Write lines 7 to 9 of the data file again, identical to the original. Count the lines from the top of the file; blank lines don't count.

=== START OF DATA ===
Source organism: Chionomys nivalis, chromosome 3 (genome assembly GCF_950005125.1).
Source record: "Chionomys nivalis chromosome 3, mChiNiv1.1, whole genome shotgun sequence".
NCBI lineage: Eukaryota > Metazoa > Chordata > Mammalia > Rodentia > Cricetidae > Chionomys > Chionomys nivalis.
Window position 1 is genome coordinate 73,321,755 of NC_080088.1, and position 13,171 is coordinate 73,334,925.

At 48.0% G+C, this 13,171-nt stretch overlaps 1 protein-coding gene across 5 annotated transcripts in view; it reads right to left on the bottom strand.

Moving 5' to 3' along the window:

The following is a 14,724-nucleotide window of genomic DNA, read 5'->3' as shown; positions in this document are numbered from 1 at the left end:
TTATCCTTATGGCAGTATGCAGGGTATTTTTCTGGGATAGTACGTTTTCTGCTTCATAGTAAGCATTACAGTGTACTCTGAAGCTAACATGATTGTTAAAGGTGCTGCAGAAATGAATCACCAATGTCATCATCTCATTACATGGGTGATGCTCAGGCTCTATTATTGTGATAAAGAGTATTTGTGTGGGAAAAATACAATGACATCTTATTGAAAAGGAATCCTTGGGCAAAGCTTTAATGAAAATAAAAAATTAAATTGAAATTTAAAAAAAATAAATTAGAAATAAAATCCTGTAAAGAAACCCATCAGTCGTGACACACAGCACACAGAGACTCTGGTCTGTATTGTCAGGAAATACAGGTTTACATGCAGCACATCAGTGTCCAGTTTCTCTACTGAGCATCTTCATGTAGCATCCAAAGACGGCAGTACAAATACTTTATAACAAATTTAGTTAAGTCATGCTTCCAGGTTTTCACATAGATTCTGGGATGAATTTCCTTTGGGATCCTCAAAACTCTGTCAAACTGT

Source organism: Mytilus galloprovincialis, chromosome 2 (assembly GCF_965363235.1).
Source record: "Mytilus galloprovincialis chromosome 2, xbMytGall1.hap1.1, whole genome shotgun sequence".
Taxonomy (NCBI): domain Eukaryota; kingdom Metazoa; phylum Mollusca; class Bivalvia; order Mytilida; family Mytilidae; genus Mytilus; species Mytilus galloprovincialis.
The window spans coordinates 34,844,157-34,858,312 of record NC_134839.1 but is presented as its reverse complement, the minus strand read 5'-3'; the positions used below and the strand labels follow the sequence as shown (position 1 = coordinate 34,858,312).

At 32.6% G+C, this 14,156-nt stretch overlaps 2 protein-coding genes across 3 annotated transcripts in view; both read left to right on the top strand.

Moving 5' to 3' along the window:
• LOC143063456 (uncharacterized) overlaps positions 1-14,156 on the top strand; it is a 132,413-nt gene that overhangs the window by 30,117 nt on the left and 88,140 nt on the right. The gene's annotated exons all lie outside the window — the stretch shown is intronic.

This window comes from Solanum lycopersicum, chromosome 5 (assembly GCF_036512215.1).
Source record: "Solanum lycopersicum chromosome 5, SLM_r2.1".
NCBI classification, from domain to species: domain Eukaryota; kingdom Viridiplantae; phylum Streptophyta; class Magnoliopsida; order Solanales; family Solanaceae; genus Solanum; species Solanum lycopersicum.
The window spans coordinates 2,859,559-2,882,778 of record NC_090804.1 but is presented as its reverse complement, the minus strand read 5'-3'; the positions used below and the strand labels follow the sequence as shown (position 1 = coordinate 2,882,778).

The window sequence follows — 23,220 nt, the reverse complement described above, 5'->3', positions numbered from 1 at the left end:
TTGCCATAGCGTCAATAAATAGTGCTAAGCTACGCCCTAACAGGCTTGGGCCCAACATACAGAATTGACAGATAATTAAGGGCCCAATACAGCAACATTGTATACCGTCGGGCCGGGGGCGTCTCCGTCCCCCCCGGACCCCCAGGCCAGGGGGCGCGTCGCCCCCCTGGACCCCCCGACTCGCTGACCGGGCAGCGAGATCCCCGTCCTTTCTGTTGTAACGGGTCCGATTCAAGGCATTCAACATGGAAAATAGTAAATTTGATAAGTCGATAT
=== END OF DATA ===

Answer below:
The following is a 14,724-nucleotide window of genomic DNA, read 5'->3' as shown; positions in this document are numbered from 1 at the left end:
TTATCCTTATGGCAGTATGCAGGGTATTTTTCTGGGATAGTACGTTTTCTGCTTCATAGTAAGCATTACAGTGTACTCTGAAGCTAACATGATTGTTAAAGGTGCTGCAGAAATGAATCACCAATGTCATCATCTCATTACATGGGTGATGCTCAGGCTCTATTATTGTGATAAAGAGTATTTGTGTGGGAAAAATACAATGACATCTTATTGAAAAGGAATCCTTGGGCAAAGCTTTAATGAAAATAAAAAATTAAATTGAAATTTAAAAAAAATAAATTAGAAATAAAATCCTGTAAAGAAACCCATCAGTCGTGACACACAGCACACAGAGACTCTGGTCTGTATTGTCAGGAAATACAGGTTTACATGCAGCACATCAGTGTCCAGTTTCTCTACTGAGCATCTTCATGTAGCATCCAAAGACGGCAGTACAAATACTTTATAACAAATTTAGTTAAGTCATGCTTCCAGGTTTTCACATAGATTCTGGGATGAATTTCCTTTGGGATCCTCAAAACTCTGTCAAACTGT

Source organism: Mytilus galloprovincialis, chromosome 2 (assembly GCF_965363235.1).